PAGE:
Fall 2009»FYSM 117

FYSM 117

Computers and Music

When / Where

MWF 9-9:50AM / J.C. Long 220

Introduction

What do Radiohead, J.S. Bach, and Pythagoras have in common? They have explored the connection between music and numbers. If you are interested in connecting your right (intuitive, visual, musical, artistic, innovative) brain to your left (rational, analytical, logical, sequential, and mathematical) brain, this course is for you. We will explore the creative side of computing in the context of music, sounds, and other digital artifacts. We will learn about media modeling and computational thinking in the liberal arts and sciences. We will develop several digital artifacts. Some experience with a musical instrument is helpful but not required.

Course is open to all majors. No previous programming experience required.

Test Dates

  • Test 1: Monday, Sep. 28, 2009
  • Test 2: Friday, Nov. 20, 2009
  • Final: 8-11am, Friday, Dec. 11, 2009

Assignments

Sep. 2, 2009:
Homework #1 is now posted.

Readings & References

  1. Phonautogram Researchers play song recorded before Edison. The 10-second recording of a singer crooning the folk song “Au Clair de la Lune” was discovered earlier this month in an archive in Paris by a group of American audio historians. It was made, the researchers say, on April 9, 1860, on a phonautograph, a machine designed to record sounds visually, not to play them back. But the phonautograph recording, or phonautogram, was made playable — converted from squiggles on paper to sound — by scientists at the Lawrence Berkeley National Laboratory in Berkeley, Calif.
  2. reactable The reactable hardware is based on a translucent, round multi-touch surface. A camera situated beneath the table, continuously analyzes the surface, tracking the player's finger tips and the nature, position and orientation of physical objects that are distributed on its surface. These objects represent the components of a classic modular synthesizer, the players interact by moving these objects, changing their distance, orientation and the relation to each other. These actions directly control the topological structure and parameters of the sound synthesizer. A projector, also from underneath the table, draws dynamic animations on its surface, providing a visual feedback of the state, the activity and the main characteristics of the sounds produced by the audio synthesizer.
  3. PLOrk The Princeton Laptop Orchestra (PLOrk) is a newly established ensemble of computer-based musical meta-instruments. Each instrument consists of a laptop, a multi-channel hemispherical speaker, and a variety of control devices (keyboards, graphics tablets, sensors, etc.).
  4. Birds on the Wires Birds on the Wires - Reading a newspaper, I saw a picture of birds on the electric wires. I cut out the photo and decided to make a song, using the exact location of the birds as notes...
  5. fractals Intro to Fractals from Wikipedia.
  6. Interactive Mandelbrot Set - user interface allows to zoom in at different areas.
  7. Richards R. (2001), "A New Aesthetic for Environmental Awareness: Chaos Theory, the Beauty of Nature, and our Broader Humanistic Identity". Journal of Humanistic Psychology, Vol. 41, No. 2, pp. 59-95.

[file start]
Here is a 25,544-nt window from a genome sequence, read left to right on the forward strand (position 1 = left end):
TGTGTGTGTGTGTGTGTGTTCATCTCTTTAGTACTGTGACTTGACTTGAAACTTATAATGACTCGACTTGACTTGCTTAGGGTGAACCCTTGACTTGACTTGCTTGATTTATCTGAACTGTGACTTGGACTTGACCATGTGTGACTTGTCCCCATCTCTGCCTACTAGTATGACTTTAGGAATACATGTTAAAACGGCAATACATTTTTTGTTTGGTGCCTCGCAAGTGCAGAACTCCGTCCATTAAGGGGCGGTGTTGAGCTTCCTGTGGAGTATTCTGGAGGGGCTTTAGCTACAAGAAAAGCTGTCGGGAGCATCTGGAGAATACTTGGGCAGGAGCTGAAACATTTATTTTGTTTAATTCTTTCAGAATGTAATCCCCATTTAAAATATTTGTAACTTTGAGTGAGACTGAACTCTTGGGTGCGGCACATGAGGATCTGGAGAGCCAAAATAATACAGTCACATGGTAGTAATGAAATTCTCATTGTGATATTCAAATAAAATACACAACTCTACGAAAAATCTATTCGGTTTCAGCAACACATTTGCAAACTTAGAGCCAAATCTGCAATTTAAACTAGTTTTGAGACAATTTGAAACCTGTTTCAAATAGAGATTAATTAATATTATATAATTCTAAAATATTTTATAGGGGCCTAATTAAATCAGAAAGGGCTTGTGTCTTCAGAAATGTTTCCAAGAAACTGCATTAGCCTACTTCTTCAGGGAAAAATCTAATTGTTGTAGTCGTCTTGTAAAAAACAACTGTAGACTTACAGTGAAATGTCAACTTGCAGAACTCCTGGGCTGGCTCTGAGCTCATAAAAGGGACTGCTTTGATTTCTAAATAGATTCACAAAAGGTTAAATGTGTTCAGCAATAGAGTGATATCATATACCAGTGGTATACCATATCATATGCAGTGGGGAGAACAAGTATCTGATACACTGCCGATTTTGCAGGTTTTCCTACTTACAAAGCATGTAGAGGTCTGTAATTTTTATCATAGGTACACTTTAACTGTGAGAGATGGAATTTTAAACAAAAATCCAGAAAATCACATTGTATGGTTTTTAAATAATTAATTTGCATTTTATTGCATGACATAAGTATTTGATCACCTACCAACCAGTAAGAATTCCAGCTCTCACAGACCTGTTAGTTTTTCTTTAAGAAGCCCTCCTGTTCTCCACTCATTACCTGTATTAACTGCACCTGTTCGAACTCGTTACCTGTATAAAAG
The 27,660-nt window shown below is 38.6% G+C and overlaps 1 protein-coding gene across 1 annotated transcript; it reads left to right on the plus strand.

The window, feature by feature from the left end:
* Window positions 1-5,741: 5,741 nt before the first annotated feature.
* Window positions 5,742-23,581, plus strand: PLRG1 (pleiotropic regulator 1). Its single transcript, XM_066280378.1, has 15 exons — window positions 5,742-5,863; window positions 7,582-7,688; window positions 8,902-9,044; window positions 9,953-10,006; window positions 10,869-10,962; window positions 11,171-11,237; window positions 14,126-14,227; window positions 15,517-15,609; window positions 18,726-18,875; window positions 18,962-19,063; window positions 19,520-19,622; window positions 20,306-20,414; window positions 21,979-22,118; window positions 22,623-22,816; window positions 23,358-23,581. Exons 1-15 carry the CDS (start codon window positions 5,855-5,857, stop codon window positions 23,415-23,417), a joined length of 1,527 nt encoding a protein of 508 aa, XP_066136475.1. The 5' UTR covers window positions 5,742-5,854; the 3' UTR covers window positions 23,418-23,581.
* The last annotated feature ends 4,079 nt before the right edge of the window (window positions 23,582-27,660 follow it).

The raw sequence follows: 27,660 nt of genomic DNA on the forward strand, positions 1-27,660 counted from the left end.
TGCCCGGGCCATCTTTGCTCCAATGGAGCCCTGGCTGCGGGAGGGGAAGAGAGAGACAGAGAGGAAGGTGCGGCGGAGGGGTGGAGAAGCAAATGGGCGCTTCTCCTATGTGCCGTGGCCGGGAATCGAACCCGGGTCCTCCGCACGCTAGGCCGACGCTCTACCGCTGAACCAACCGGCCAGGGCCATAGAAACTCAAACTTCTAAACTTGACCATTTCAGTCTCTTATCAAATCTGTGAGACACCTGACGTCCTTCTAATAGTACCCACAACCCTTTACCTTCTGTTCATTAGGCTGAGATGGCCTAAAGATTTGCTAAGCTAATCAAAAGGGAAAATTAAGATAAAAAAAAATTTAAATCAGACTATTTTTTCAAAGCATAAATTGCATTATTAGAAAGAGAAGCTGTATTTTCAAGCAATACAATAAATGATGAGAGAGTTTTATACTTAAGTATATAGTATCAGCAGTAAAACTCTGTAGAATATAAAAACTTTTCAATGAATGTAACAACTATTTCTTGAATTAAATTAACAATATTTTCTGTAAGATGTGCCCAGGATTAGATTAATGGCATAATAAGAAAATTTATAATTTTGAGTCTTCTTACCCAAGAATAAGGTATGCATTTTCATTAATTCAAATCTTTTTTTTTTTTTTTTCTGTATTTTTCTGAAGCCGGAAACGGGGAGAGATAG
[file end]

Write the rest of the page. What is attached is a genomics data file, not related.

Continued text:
8. Spehar, B., C.W.G. Clifford, B.R. Newell, and R.P. Taylor. (2003). "Universal Aesthetic of Fractals." Computers & Graphics, vol. 27, pp. 813-820.
  9. Chazelle, B. (2006), "Could you iPod be Holding the Greatest Mystery in Modern Science?", Math Horizons, vol 13, April 2006. Algorithmic thinking is likely to cause the most disruptive paradigm shift in the sciences since quantum mechanics. The big ideas revolve around universality, duality, and self-reference.
  10. CofC Library resources related to Computers, Music, and Art.
  11. An introduction to pair programming. This 9-minute video describes what pair programming is, the do's and don'ts of effective pairing, and the pros and cons of pair programming. Here is the accompanying worksheet.
  12. Intro to Python
  13. Yue-Ling Wong, Digital Media Primer.
  14. Michael Hewitt (2008), Music theory for computer musicians, Course Technology, CENGAGE Learning, Boston, MA.

Artifacts & Rules

  • Sounds - find sound effects and musical instrument samples.

Software

  • Scratch environment intro video, and image effects video. Also Getting Started (PDF), and Reference Guide (PDF).
  • Audacity is free, open source software for recording and editing sounds. It is available for Mac OS X, Microsoft Windows, GNU/Linux, and other operating systems.
  • MuseScore is a free, graphical WYSIWYG music score writer with support for score playback and import/export of MusicXML and standard MIDI files. Percussion notation is supported. It has a clean user interface, with fast note editing input (similar to the popular commercial packages, Finale and Sibelius).
  • jMusic is a programming library written for musicians. It is simple enough for newbie programmers but sophisticated enough to enable composers to accomplish real work, whatever form that may take. jMusic is designed to be used as a compositional medium, therefore it is primarily designed for musicians - not computer programmers. However, many people find jMusic useful for music software development, in particular for digital instrument making.
  • Reason emulates a rack of hardware synthesizers, samplers, signal processors, sequencers and mixers, all of which can be interconnected in arbitrary ways. Reason can be used either as a complete virtual music studio, or as a collection of virtual instruments to be played live or used with other sequencing software.
  • ChucK is a new (and developing) audio programming language for real-time synthesis, composition, performance, and now, analysis - fully supported on MacOS X, Windows, and Linux.
    • Also see the miniAudicle - a light-weight integrated development environment for the ChucK digital audio programming language.